There’s a new poll out today from the University of Chicago Harris School of Public Policy and AP-NORC which looks at American’s views of education. Specifically, the poll asked how people feel about school boards and how they feel about what is being taught in their schools. Not surprisingly what it found was some disagreement.
Americans are deeply divided over how much children in K-12 schools should be taught about racism and sexuality, according to a new poll released as Republicans across the country aim to make parental involvement in education a central campaign theme this election year.
Overall, Americans lean slightly toward expanding — not cutting back — discussions of racism and sexuality, but roughly 4 in 10 say the current approach is about right, including similar percentages across party lines…
About 4 in 10 Republicans say teachers in local public schools discuss issues related to sexuality too much, while only about 1 in 10 say too little. Among Democrats, those numbers are reversed.
Over at the Washington Post, Paul Waldman has a piece about the poll titled “The silent majority against Republicans’ moral panic on schools.” Here’s how he framed the results:
A new poll from the University of Chicago Harris School of Public Policy and the Associated Press-NORC Center for Public Affairs Research suggests a genuine silent majority of people who think what’s happening in schools is just fine — and many of them believe there should be more discussion of race and sexuality…
- By 58 percent to 12 percent, Americans oppose “prohibiting books about divisive topics from being taught in schools.” (The rest are undecided.)
- By 53 percent to 21 percent, they oppose “prohibiting teachers from teaching about sex and sexuality in schools.”
- 71 percent say their local school system is either focusing too little on racism or focusing the right amount, while just 27 percent say it is focusing on it too much.
- 71 percent also say teachers in their local schools are either discussing issues related to sex and sexuality the right amount or not enough. Only 23 percent say teachers are discussing sex and sexuality too much.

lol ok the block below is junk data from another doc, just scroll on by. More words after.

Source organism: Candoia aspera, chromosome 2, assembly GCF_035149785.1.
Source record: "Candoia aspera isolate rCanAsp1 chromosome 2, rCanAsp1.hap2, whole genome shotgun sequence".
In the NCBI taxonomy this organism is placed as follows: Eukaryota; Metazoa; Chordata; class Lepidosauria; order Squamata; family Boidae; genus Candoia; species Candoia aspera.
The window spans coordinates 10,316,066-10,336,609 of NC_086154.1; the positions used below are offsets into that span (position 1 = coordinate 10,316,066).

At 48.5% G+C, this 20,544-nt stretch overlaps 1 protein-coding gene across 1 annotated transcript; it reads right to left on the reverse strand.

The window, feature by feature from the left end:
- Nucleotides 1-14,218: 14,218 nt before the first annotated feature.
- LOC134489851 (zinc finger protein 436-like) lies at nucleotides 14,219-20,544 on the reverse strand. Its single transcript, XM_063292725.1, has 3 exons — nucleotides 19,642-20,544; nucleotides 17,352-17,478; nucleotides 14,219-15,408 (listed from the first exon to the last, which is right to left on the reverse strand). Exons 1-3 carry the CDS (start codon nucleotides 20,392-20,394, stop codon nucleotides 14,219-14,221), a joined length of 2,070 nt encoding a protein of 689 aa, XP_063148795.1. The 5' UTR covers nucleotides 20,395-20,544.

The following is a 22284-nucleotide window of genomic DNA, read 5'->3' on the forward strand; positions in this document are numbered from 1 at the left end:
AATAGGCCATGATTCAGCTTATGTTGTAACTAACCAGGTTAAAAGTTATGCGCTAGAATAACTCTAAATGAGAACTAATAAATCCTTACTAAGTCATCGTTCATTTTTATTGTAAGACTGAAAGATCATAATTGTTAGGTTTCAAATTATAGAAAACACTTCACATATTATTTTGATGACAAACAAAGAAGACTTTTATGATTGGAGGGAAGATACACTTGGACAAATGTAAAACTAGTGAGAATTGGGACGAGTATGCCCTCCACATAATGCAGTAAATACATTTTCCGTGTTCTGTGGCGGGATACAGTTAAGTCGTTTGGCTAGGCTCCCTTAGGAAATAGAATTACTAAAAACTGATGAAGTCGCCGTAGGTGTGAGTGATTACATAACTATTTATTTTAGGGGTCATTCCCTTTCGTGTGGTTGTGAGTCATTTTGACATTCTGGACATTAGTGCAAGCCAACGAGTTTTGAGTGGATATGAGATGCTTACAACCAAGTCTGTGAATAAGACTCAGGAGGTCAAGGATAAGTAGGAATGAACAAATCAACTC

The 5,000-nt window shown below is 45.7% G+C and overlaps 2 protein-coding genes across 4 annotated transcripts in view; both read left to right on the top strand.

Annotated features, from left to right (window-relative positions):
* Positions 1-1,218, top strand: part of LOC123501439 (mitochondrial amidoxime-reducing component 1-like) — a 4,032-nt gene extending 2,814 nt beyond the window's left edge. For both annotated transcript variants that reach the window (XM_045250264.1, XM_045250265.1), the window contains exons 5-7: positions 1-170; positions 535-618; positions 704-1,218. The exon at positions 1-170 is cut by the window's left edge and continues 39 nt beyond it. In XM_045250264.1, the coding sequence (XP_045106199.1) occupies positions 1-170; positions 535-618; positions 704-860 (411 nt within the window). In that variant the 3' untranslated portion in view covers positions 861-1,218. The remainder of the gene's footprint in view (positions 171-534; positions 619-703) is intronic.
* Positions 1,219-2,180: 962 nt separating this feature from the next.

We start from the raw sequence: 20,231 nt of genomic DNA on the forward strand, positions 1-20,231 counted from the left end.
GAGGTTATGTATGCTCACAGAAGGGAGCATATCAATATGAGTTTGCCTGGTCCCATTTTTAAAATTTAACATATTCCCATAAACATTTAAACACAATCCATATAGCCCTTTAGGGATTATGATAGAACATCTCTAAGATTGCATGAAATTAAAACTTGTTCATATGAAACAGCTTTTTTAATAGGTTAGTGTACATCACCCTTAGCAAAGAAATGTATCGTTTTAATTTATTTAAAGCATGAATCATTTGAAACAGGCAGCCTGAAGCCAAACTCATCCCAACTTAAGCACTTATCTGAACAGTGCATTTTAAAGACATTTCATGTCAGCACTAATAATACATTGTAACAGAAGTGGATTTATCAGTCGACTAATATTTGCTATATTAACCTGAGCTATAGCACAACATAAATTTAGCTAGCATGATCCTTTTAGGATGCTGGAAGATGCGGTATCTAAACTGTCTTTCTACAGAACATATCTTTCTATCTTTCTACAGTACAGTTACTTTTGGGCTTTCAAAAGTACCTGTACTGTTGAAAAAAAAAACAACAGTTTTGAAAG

Those numbers are accurate but they’re also somewhat misleading. Yes, a majority of Americans are against banning books and prohibiting sex ed in schools. But that’s as far as the questions went. There weren’t any questions about specific material or specific ages. So while I think it’s fair to say a majority hold these views in general, I don’t think you can assume from that fact that a silent majority would be okay with, for instance, teaching gender identity to first graders. Had that question been asked, I think you’d find that a majority would not support it.
Indeed there’s some evidence that’s the case. Polling of the Florida law which the media dubbed the “Don’t Say Gay” law found that majorities supported the elements of the law which limited instruction on gender identity to young children (51-35) and which mandated that later instruction be age appropriate (52-33). It’s worth noting that there was a heavy partisan divide on both questions with about half of Democrats being against both provisions. So I guess you could say that a not-so-silent majority of Democrats support these views but not a majority of people in general.
As for the focus on racism, the way Waldman presents this is, once again, a bit misleading. Here’s how AP-NORC framed the results:
When it comes to discussion of racism in the United States, 37% feel their public schools are focusing on it the right amount. Again, the rest of the public is split with 27% who feel their local schools are focusing on racism too much and 34% who feel there is not enough focus.
So the largest group is those who think the current focus is the right amount. Then there’s a split (34-27) between those who think students need more focus on race and those who think they need less. That’s basically an argument for the status quo.
More to the point, if parents had been asked if they supported teaching specific things, such as the 1619 Project or Robin DiAngelo’s views, the results might have been very different. This is a distinction that the media has been eager to ignore. There is a difference between supporting the teaching of slavery, the Civil War, Jim Crow, etc. and teaching some of the more recent, CRT-inspired approaches to these topics.
The poll did include questions about a couple of hot button issues including renaming schools named after historical figures who owned slaves. The poll found 33% of respondents supported the idea while 39% opposed it with 27% undecided. Allowing transgender students to use their preferred bathroom? In that case 30% supported it and 41% opposed it. Of course these numbers may change over time but as of right now, the further out you go, the less support these ideas have.
The poll did find that about half of respondents believe parents and teachers should have more control of what’s taught in schools and nearly the same number said the state and federal government should have less control. As for local school boards, who’ve been the object of ire from parents, 49% of respondents said they had some confidence in boards and 16% were very confident in them. But 32% had very little confidence in them. That’s more of a divide between the two opposing viewpoints than the poll found on the teaching of race or sex.
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